How many businesses still survive at Joseph Square from 12 years ago? Of the more than a dozen businesses then, only the Amoco station, originally a BP facility, and the liquor store (the big winner in all regional shopping centers) remain today. And this is the result mainly of a captive audience, not personal preference. But besides those dozen, innumerable other shops have come and gone in the meantime.

Mr. Sachs reports that some residents claim Valu Food is "small, untidy and offers poor service." Well, the Giant at Wilde Lake, in my estimation, is just as poorly operated and has outgrown its ability to stock enough goods to please the populace. The clerks are slow, sale items are frequently missing, meat is packaged to hide the fat, etc. The only "advantage" is that you feel more important because you pay more for products than at Valu Food!

Just as putting too many pizza shops in a relatively small area, each hurting the other, the reverse is found in the larger chains. Giant should never have been given the location in Hickory Ridge, simply because as it acquires more of a lock on shoppers, it, together with the Wilde Lake store, becomes a cash cow for the chain without any benefit for the consumer. I have shopped at Giant for more than 20 years and haven't received any more recognition for it than a person who is a first-time customer. This is no way to operate a store which has such a captive audience.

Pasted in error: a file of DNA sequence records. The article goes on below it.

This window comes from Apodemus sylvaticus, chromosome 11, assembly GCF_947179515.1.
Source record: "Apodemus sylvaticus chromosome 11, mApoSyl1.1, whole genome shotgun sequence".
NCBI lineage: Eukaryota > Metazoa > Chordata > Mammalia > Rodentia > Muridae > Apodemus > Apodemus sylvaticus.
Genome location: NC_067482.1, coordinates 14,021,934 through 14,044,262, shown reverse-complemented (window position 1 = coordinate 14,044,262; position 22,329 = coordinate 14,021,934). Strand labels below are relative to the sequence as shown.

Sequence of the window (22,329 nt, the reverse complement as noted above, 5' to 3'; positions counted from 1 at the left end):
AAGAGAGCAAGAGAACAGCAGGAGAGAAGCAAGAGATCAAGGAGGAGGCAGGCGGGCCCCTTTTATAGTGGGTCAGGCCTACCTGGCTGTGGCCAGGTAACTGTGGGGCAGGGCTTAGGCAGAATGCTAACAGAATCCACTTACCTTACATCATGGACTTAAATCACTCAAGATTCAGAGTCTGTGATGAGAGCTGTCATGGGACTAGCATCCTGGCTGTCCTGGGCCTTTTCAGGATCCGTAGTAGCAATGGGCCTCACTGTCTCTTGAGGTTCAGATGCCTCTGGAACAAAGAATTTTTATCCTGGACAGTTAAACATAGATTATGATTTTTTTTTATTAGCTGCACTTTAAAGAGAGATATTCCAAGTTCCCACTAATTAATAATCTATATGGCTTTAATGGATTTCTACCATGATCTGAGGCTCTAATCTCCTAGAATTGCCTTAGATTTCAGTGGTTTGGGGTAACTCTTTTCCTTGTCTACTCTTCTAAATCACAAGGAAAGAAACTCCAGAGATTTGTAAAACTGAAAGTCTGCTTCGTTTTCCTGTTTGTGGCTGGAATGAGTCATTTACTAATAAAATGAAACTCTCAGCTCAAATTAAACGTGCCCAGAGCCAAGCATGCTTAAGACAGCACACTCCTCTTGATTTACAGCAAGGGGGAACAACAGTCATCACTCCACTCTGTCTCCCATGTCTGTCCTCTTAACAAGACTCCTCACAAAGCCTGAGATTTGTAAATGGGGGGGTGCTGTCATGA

Instead of developing goodwill among the small business operators, these chain stores compete with small businesses which have basically one product. Examples are the bagel shop and fish market at Wilde Lake. Why does the WL Giant have to sell fish and bagels when it provides a lower quality product and means so little to its bottom line?

Columbia residents don't spend all their money on booze and movies. There must be other services and products which can be marketed through village centers; simply changing the names and maintaining the same old money-grubbing policies won't cut it.

The appearance of ice-covered pansies in March and monochromatic tulips in May doesn't suffice. Currently, everything is too artificial to ever achieve a goal of a friendly joining of people and shops. We seem to have moved into the Wal-Mart, Best Buy, Borders concept of bigger is better. I doubt that we will ever return to the fountains and local events which earlier made the centers attractive. It is too bad.

R. D. Bush